INDEPENDENCE, Ky. -- A youth ministry leader at a Northern Kentucky church was arrested on charges of sexual abuse, rape and sodomy, according to the church's senior pastor and Independence police.
Joseph Lee Niemeyer Jr., 54, was booked into jail Monday morning.
Tim Cochran, senior pastor at New Banklick Baptist Church in Walton, Kentucky, said Niemeyer confessed Sunday evening to inappropriately touching a girl in his home.
All of the charges listed on the Kenton County Jail website pertain to a victim under 12 years of age.
Kenton County Commonwealth Attorney Rob Sanders said detectives were searching to see if any other children had been abused.
"We're not going to stop the investigation until we've made sure that we've uncovered any other victims that are out there, but right now all the charges pertain to one victim," Sanders said.
He called those who target children under 12 "especially reprehensible."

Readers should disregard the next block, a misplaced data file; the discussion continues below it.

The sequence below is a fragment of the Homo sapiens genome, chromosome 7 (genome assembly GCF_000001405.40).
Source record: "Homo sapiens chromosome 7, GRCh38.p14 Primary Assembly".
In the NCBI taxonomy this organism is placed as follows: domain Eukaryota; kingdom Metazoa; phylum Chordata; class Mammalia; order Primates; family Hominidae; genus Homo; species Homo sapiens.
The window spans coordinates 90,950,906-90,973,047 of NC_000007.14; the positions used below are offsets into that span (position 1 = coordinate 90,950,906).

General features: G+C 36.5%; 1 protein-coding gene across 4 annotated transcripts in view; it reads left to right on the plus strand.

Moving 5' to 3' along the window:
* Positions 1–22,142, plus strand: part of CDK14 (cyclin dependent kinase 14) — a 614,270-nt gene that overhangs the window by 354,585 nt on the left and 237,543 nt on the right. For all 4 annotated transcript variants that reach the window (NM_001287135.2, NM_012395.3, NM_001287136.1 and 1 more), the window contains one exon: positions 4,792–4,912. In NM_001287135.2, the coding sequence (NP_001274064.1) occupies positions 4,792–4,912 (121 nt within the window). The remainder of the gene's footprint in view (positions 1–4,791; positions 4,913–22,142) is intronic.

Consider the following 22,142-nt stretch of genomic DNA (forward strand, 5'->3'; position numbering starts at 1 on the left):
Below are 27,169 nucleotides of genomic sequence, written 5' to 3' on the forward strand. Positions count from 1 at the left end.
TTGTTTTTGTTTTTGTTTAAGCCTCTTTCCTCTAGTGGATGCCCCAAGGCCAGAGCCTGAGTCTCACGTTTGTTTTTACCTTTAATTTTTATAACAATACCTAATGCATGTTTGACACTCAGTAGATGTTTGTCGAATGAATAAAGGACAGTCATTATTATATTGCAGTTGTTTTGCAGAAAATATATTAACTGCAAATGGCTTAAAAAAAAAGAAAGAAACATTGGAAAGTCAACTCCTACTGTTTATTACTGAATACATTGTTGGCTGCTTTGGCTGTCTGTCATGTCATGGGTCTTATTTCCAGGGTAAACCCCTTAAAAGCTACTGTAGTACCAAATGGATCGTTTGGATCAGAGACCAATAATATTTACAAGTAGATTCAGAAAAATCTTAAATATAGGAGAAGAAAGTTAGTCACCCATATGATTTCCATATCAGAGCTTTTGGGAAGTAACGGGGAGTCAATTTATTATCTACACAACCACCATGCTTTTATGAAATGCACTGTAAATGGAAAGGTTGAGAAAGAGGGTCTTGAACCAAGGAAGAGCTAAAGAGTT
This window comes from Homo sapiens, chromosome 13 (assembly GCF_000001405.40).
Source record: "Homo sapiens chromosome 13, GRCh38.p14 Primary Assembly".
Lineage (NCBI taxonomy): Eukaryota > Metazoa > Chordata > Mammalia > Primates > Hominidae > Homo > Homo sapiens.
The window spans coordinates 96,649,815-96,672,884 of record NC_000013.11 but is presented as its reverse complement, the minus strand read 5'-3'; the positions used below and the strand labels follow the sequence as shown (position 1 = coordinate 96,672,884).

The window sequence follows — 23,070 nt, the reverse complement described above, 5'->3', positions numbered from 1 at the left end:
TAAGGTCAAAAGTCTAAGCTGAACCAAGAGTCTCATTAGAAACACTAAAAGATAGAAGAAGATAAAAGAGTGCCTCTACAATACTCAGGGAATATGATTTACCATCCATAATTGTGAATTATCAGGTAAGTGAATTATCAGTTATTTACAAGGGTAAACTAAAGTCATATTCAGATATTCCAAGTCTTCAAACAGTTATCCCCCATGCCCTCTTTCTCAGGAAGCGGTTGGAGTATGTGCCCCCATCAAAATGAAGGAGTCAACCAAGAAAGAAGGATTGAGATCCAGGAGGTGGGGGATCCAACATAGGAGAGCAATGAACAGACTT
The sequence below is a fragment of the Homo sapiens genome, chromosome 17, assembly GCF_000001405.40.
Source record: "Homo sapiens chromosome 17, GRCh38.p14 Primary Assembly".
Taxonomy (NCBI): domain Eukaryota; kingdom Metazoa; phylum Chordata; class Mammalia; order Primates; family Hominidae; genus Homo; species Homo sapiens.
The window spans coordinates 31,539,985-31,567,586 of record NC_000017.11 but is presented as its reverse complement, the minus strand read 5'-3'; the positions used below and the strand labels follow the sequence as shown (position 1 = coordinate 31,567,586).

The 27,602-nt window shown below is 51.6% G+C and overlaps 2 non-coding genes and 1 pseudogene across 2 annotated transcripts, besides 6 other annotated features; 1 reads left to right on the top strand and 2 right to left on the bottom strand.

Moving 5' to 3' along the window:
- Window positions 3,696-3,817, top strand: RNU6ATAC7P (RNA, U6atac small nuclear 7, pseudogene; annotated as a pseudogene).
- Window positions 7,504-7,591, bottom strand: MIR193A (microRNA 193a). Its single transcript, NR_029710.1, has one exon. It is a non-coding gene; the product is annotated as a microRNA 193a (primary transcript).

"They do permanent damage to these poor children and it's something that will stick with them for their entire lives," Sanders said.
New Banklick Baptist's website lists Niemeyer and his wife as the church's youth ministry leaders.
Cochran, who described himself as a "good friend" of the suspect, said Sunday night was the first time he'd heard of the allegations.
"All in shock," Cochran told WCPO by telephone Wednesday night. "Never would have guessed.”
Cochran said he drove Niemeyer to turn himself in to police.
It's unknown if the girl had any connection to the church, Cochran said. He said the church conducts thorough background screenings, and none of the activities are alleged to have occurred on church property.
Niemeyer remained at the Kenton County Jail on Wednesday night, according to the jail website.
Heidi Malott, manager of the Mayerson Center for Safe and Healthy Children at Cincinnati Children's Hospital Medical Center, said the case is a reminder to parents to ask tough questions about anyone caring for their children.
"Our people go through background checks and those kinds of securities in order to make sure that we're not hiring or using staff or volunteers that might have a background of child abuse," Malott said.
She recommended that parents open dialog with their children and let them know it's OK if a child doesn't feel comfortable around an adult.